The Jewish Daily Forward welcomes reader comments in order to promote thoughtful discussion on issues of importance to the Jewish community. In the interest of maintaining a civil forum, The Jewish Daily Forwardrequires that all commenters be appropriately respectful toward our writers, other commenters and the subjects of the articles. Vigorous debate and reasoned critique are welcome; name-calling and personal invective are not. While we generally do not seek to edit or actively moderate comments, our spam filter prevents most links and certain key words from being posted and The Jewish Daily Forward reserves the right to remove comments for any reason.





Find us on Facebook!
  • From kosher wine to Ecstasy, presenting some of our best bootlegs:
  • Sara Kramer is not the first New Yorker to feel the alluring pull of the West Coast — but she might be the first heading there with Turkish Urfa pepper and za’atar in her suitcase.
  • About 1 in 40 American Jews will get pancreatic cancer (Ruth Bader Ginsberg is one of the few survivors).
  • At which grade level should classroom discussions include topics like the death of civilians kidnapping of young Israelis and sirens warning of incoming rockets?
  • Wanted: Met Council CEO.
  • “Look, on the one hand, I understand him,” says Rivka Ben-Pazi, a niece of Elchanan Hameiri, the boy that Henk Zanoli saved. “He had a family tragedy.” But on the other hand, she said, “I think he was wrong.” What do you think?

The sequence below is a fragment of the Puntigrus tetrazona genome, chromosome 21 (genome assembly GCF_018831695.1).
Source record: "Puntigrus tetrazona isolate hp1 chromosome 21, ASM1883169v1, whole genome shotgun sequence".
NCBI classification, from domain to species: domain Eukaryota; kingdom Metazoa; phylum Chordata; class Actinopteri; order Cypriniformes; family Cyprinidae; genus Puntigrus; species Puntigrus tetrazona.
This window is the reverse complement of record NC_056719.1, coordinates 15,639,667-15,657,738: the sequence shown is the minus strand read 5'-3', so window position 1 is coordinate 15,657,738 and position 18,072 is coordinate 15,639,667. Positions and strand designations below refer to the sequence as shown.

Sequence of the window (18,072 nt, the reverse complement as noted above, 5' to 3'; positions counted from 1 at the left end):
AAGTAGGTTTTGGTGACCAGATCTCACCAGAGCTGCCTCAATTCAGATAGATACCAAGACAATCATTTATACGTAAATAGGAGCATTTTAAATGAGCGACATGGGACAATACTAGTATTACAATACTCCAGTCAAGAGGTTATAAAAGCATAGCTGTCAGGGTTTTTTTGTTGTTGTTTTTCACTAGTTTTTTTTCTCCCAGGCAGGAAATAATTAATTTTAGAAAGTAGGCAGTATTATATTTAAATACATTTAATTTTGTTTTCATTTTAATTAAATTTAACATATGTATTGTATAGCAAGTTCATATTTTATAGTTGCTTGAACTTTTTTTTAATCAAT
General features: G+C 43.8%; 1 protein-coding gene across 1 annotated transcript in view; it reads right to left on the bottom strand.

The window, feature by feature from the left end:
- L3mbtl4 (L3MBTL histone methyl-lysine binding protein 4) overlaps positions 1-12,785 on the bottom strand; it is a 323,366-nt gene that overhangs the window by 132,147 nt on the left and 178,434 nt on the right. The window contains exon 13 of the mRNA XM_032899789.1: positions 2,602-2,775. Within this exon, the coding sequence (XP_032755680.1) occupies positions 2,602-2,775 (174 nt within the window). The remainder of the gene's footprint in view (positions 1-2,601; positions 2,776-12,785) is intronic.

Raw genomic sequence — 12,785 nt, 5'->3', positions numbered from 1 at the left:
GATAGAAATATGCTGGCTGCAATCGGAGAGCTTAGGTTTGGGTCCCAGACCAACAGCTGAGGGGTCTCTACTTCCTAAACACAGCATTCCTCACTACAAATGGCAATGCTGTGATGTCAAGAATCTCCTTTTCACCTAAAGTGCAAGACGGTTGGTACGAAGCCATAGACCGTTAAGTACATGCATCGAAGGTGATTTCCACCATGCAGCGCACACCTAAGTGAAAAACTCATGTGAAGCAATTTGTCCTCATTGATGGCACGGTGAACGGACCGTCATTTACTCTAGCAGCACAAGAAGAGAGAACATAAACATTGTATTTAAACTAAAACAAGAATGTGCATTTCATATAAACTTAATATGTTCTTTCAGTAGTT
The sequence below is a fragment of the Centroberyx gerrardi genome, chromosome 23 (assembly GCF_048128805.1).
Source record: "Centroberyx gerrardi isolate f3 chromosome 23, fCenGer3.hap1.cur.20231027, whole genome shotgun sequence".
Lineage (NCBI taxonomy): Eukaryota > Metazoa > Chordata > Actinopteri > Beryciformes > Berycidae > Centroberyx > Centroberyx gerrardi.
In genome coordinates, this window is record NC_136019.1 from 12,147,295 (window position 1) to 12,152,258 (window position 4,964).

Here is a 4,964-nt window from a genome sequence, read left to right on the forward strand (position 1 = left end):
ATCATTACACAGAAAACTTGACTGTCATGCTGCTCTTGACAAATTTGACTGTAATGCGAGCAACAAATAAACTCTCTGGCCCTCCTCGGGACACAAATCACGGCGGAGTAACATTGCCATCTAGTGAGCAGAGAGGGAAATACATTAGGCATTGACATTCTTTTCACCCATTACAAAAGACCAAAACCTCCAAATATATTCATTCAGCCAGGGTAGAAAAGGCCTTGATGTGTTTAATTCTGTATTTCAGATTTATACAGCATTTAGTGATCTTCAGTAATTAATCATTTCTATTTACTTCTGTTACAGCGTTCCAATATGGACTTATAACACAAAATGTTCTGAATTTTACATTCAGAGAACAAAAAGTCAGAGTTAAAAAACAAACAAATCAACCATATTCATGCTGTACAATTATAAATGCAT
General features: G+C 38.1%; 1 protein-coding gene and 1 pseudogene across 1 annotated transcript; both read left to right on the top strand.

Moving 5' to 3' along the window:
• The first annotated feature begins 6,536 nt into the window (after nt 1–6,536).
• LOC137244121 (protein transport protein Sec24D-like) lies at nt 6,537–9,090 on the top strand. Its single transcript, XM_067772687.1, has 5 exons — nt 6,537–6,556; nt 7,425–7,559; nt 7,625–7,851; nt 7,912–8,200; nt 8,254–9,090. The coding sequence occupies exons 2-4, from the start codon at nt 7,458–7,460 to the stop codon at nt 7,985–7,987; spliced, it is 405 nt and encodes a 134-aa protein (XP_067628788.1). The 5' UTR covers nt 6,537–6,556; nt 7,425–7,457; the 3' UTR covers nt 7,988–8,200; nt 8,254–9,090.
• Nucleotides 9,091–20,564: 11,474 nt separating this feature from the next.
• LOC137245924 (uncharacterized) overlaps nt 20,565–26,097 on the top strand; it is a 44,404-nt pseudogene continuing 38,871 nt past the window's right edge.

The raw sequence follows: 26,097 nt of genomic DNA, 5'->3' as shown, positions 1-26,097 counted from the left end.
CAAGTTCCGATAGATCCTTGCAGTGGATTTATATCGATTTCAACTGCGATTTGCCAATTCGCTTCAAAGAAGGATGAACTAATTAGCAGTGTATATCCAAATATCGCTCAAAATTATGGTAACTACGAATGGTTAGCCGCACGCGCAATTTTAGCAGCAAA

• How about a side of Hitler with your spaghetti?
  • Why "Be fruitful and multiply" isn't as simple as it seems:
  • William Schabas may be the least of Israel's problems.
  • You've heard of the #IceBucketChallenge, but Forward publisher Sam Norich has something better: a #SoupBucketChallenge (complete with matzo balls!) Jon Stewart, Sarah Silverman & David Remnick, you have 24 hours!
  • Did Hamas just take credit for kidnapping the three Israeli teens?
  • "We know what it means to be in the headlines. We know what it feels like when the world sits idly by and watches the news from the luxury of their living room couches. We know the pain of silence. We know the agony of inaction."
  • When YA romance becomes "Hasidsploitation":
  • "I am wrapping up the summer with a beach vacation with my non-Jewish in-laws. They’re good people and real leftists who try to live the values they preach. This was a quality I admired, until the latest war in Gaza. Now they are adamant that American Jews need to take more responsibility for the deaths in Gaza. They are educated people who understand the political complexity, but I don’t think they get the emotional complexity of being an American Jew who is capable of criticizing Israel but still feels a deep connection to it. How can I get this across to them?"
  • “'I made a new friend,' my son told his grandfather later that day. 'I don’t know her name, but she was very nice. We met on the bus.' Welcome to Israel."
  • from-cache

Would you like to receive updates about new stories?




















We will not share your e-mail address or other personal information.

Already subscribed? Manage your subscription.